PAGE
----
After Coltrane’s death in 1967, Mr. Sanders went on to record along with his widow, the pianist and harpist Alice Coltrane, on albums including “Ptah, the El Daoud” and “Journey in Satchidananda,” each released in 1970.

Mr. Sanders had already begun recording as a pacesetter on the Impulse! label, which had also been Coltrane’s home. The titles of his albums — “Tauhid” in 1967, “Karma” in 1969 — made clear his interest in Islamic and Buddhist thought.

His music was expansive and open-ended, concentrating on immersive group interaction moderately than solos, and incorporating African percussion and flutes. Within the liner notes to “Karma,” the poet, playwright and activist Amiri Baraka wrote, “Pharoah has change into one long song.” The 32-minute “The Creator Has a Master Plan” moves between pastoral ease — with a rolling two-chord vamp and a reassuring message sung by Leon Thomas — and squalling, frenetic outbursts, but portions of it found FM radio airplay beyond jazz stations.

Throughout the Seventies and ’80s, Mr. Sanders’s music moved from album-length excursions just like the kinetic 1971 “Black Unity” toward shorter compositions, reconnections with jazz standards and recent renditions of Coltrane compositions. (He shared a Grammy Award for his work with the pianist McCoy Tyner on the 1987 album “Blues for Coltrane.”) His recordings grew less turbulent and more contemplative. On the 1977 album “Love Will Discover a Way,” he tried pop-jazz and R&B, sharing ballads with the singer Phyllis Hyman. He returned to more mainstream jazz along with his albums for Theresa Records within the Nineteen Eighties.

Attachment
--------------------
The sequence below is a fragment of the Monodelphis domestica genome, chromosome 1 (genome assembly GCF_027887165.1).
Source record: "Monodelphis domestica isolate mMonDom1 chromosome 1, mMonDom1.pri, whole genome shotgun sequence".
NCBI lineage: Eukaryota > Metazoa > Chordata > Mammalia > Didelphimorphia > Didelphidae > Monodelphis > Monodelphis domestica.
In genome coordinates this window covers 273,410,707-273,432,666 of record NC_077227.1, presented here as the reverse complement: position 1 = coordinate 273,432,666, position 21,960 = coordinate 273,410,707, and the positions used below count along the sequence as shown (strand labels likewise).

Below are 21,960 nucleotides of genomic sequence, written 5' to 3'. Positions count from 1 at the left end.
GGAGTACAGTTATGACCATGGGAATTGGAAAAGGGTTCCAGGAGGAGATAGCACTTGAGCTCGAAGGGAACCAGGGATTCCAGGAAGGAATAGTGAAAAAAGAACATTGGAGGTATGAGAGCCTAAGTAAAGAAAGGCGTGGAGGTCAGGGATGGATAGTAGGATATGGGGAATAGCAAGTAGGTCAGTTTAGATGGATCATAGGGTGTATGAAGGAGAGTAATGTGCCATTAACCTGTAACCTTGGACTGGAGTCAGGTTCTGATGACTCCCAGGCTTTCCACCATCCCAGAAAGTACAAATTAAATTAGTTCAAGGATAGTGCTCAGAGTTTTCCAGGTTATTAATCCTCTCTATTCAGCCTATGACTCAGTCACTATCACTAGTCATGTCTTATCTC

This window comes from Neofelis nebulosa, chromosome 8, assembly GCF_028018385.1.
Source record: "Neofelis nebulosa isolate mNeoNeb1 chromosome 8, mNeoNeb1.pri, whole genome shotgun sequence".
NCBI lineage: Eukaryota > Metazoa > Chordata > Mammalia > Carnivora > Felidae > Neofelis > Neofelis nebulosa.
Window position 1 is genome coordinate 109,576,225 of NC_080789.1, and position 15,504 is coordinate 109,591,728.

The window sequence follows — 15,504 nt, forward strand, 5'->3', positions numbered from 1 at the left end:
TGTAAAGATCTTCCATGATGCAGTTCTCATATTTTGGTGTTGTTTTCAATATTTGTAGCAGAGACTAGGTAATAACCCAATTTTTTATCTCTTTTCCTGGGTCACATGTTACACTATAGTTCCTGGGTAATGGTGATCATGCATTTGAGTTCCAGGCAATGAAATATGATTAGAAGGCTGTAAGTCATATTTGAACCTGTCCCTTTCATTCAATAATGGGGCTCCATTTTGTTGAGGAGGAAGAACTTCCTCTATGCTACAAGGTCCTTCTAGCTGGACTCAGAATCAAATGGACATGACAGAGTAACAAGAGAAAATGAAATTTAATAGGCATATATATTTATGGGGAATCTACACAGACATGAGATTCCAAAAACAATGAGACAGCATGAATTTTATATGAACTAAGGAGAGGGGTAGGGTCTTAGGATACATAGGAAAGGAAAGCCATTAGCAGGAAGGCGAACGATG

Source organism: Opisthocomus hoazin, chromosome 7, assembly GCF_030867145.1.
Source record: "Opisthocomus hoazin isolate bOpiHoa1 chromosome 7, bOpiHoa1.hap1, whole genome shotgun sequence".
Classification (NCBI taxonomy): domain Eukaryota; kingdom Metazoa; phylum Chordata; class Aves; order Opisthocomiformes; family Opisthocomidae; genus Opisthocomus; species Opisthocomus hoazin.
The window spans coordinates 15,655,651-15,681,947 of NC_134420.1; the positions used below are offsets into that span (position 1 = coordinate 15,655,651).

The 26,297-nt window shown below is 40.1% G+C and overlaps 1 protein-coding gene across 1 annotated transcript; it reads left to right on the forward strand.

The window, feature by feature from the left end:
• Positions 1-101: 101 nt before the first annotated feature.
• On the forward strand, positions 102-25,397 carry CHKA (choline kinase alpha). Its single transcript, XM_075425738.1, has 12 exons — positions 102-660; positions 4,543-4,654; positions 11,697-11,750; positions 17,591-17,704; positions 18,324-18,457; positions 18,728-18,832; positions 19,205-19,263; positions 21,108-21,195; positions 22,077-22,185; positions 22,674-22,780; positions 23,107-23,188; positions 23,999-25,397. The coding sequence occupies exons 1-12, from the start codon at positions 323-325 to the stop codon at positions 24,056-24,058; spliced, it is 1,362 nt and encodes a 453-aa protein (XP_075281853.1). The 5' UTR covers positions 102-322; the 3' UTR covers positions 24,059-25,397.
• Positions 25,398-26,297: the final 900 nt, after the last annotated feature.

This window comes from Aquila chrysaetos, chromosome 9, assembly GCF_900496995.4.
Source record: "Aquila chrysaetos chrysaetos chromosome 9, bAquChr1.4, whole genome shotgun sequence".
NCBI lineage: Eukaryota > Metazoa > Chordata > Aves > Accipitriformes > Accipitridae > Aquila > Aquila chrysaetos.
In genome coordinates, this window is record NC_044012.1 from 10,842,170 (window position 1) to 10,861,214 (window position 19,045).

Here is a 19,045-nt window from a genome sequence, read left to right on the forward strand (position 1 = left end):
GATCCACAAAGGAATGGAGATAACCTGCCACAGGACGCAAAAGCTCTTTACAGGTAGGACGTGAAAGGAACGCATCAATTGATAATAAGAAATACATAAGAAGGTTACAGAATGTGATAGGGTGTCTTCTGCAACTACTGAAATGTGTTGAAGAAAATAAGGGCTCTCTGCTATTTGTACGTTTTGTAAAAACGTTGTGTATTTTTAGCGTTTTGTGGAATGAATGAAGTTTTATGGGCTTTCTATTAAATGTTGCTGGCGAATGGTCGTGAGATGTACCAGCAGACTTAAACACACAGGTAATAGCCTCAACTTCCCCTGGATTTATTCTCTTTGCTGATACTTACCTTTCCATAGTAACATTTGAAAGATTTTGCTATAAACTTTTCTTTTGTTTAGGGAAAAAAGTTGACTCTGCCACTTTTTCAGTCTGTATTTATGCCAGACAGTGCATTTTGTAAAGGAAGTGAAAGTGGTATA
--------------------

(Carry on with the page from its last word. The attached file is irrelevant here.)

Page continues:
But his explorations weren’t over. In live performances, he might still bear down on one song for a whole set and make his instrument blare and cry out. Throughout the Nineties and early 2000s he made albums with the modern producer Bill Laswell. He reunited with the blistering electric guitarist Sonny Sharrock — who had been a Sanders sideman — on the 1991 album “Ask the Ages,” and he collaborated with the Moroccan Gnawa musician Maleem Mahmoud Ghania on “The Trance of Seven Colours” in 1994.

Information on Mr. Sanders’s survivors was not immediately available.

Mr. Sanders had difficult relationships with record labels, and he spent nearly twenty years without recording as a pacesetter. Yet he continued to perform, and his occasional recorded appearances — including his wraithlike presence on “Guarantees,” his 2021 collaboration with the London Symphony Orchestra and Sam Shepherd, the electronic musician generally known as Floating Points — were widely applauded.

Reviewing “Guarantees” for The Times, Giovanni Russonello noted that Mr. Sanders’s “glistening and peaceful sound” was “deployed mindfully throughout the album,” adding, “He shows little of the throttling power that used to come back bursting so naturally from his horn, but every note seems rigorously chosen — not only to state his own case, but to funnel the soundscape around him right into a precise, single-note line.”

In 2016 Mr. Sanders was named a Jazz Master, the very best honor for a jazz musician in the US, by the National Endowment for the Arts.

In a video made in recognition of his award, the saxophonist Kamasi Washington said, “It’s like taking fried chicken and gravy to space and having a picnic on the moon, listening to Pharoah.” The saxophonist Lakecia Benjamin said, “It’s like he’s playing pure light at you. It’s way beyond the language. It’s way beyond the emotion.”